11. Learn to be grateful and stay grounded in reality but learn to appreciate and celebrate success, to recognize your achievements and position in life.
  12. Don’t be afraid of failure and learn from your past mistakesIf you have wronged someone, admit it and apologize.
  13. List your life achievements and list what you wish to achieve. Understanding what you have accomplished will increase your positivity and strengthen your belief that you can see things through.
  14. Avoid seeking only status and playing aggressive politics at work to get ahead.
  15. Stop comparing yourself to others and compare yourself to your past self instead.
  16. Create good habits and be self-disciplined enough to stick to a routine.
  17. Set boundaries. This is a complex task because most people don’t know how to, some confuse standing up for themselves and setting boundaries with being blatantly mean.
  18. Be compassionate towards yourself and others. Forgive yourself and others. This doesn’t mean that you have forgotten or that you now start back trusting or working with the same people.
  19. Experience life with an open-mind. Don’t take life too seriously and acknowledge that you don’t know everything.
  20. Eat well and regularly. Use meditation and exercise to stay healthy mentally and physically, to stay in control of your thoughts and to evacuate negative emotions.
  21. Don’t deprive yourself of sleep. Sleep affects your mood, your thoughts, your body and your resilience towards adversity.
  22. Don’t rely on people or other external factors to restore your self-esteem. Compliments only stroke your ego and will have no effect on your self-esteem for long. On the same length, belittling people won’t do the trick either.
  23. As a leader, it is important that you share your knowledge with your team. Retaining information is a sign of weakness, of a desire for control, power and will not lead you to success. On the other hand, your team skills, loyalty and respect will unequivocally be increased.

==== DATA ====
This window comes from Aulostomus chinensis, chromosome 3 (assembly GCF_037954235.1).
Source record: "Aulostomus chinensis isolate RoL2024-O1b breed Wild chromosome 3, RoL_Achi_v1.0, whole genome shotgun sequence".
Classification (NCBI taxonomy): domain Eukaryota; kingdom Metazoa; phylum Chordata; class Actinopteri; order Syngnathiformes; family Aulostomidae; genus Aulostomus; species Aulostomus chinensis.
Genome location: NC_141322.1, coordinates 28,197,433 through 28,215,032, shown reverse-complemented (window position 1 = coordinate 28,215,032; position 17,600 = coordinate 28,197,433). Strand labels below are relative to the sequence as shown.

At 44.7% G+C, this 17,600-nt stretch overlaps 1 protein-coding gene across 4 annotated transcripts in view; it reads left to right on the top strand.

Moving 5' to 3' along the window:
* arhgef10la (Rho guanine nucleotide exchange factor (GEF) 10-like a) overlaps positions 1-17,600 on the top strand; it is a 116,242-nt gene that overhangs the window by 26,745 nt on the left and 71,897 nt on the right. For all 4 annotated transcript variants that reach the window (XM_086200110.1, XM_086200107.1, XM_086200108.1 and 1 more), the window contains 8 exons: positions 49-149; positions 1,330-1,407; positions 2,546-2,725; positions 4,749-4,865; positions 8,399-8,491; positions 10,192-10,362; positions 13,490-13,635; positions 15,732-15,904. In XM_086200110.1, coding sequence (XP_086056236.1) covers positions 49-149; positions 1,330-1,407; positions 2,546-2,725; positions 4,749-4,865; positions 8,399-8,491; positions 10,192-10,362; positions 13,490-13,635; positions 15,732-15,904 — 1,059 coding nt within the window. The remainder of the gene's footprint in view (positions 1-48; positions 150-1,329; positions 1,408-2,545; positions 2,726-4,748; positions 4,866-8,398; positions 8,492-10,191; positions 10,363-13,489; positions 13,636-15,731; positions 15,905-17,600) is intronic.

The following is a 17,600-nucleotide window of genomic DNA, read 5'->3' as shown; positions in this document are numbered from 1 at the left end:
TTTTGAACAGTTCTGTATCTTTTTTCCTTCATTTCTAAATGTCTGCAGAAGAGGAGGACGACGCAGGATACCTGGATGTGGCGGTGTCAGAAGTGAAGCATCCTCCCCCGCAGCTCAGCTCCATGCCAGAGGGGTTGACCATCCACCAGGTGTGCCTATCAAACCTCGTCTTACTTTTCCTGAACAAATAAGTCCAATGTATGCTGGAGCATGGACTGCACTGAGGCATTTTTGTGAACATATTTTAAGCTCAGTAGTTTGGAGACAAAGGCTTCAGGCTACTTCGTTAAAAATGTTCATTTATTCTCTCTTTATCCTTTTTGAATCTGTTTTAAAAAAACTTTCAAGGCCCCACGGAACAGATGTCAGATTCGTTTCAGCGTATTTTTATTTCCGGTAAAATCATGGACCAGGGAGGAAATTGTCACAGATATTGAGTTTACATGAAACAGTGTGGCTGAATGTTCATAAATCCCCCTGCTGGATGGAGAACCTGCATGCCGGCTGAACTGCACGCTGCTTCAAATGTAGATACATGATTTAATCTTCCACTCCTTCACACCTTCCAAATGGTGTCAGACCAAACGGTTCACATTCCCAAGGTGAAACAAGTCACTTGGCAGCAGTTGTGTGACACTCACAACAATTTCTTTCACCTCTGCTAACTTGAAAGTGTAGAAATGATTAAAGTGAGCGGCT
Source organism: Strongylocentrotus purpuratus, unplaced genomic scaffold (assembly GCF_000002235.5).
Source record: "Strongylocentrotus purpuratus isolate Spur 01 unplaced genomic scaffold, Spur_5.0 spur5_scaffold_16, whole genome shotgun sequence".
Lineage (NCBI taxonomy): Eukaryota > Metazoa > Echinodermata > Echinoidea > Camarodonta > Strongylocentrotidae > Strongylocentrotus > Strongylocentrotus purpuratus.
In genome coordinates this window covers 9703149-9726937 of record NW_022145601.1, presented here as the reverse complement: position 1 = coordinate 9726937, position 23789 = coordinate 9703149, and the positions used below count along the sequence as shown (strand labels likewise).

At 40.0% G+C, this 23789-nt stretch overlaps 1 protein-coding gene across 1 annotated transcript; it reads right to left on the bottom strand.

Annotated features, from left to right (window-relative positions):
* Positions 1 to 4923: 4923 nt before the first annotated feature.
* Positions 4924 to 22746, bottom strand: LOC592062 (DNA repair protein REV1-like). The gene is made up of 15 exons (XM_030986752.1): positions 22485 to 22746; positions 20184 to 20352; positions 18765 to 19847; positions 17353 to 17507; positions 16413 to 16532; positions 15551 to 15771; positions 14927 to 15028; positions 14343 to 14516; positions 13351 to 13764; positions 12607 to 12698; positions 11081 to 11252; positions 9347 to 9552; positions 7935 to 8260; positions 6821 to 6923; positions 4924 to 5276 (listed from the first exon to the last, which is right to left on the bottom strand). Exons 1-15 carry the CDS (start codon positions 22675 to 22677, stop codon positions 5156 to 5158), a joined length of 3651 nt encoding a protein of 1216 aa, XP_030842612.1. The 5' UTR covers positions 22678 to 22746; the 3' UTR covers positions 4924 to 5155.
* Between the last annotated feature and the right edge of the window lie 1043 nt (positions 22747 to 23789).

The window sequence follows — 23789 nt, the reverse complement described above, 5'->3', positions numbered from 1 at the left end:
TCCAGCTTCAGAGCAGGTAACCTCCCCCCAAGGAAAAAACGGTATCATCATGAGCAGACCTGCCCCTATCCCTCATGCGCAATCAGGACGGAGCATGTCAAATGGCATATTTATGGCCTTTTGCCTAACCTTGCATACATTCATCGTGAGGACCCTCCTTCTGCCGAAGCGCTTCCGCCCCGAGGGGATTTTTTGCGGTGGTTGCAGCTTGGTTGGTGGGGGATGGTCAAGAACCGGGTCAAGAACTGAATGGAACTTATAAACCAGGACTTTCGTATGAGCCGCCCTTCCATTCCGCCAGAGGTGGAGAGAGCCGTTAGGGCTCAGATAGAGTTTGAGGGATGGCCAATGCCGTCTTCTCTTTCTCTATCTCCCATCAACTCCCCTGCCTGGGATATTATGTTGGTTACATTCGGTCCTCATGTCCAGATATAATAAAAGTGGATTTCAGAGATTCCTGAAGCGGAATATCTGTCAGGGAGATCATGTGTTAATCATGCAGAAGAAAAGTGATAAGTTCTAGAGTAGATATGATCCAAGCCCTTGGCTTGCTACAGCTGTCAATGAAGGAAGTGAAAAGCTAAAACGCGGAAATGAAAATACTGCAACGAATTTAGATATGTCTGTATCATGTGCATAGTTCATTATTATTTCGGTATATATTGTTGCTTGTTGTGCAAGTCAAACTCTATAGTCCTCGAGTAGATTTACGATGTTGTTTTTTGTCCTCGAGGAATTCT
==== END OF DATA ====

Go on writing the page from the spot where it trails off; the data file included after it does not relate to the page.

24. Take responsibility for your actions, seek solutions instead of creating problems.
  25. Seek positive qualities in your employees, give positive feedback and build a positive work environment. Giving positive feedback doesn’t mean dismissing or sugarcoating negative feedback but it means that you give constructive criticism and make people feel good about their work performance.
  26. Know your team’s strengths and weaknesses. Place them on tasks that employ their strengths, and don’t hesitate to stretch their abilities and responsibilities.
  27. Remove doubt from your employees so they can perform better.
  28. Teach your team to see problems as challenges or opportunities in disguise. Do not punish mistakes and show that it is OK to disagree, to share a dissenting opinion, or to say “I don’t know”.
  29. Mitigate bad behavior within your team and maintain composure no matter the circumstances.
  30. Include playful time in the workplace. This will increase productivity. Contrary to popular bureaucratic and corporate belief, be playful is not a sign of immaturity to carelessness. Instead, it is a way to release painful experiences.
  31. Seek external professional help to sort through bad experiences and memories if necessary.

Hope that I’ve helped you get it together on your way to leadership!

Don’t forget to like, share and leave a comment below.

Tim Ursiny

authorTim Ursiny, PhD, is the president and founder of Advantage Coaching & Training. Tim Ursiny is also the Author of the Confidence Plan — How To Build A Stronger You, Mastering The Practical Skills Of Winning.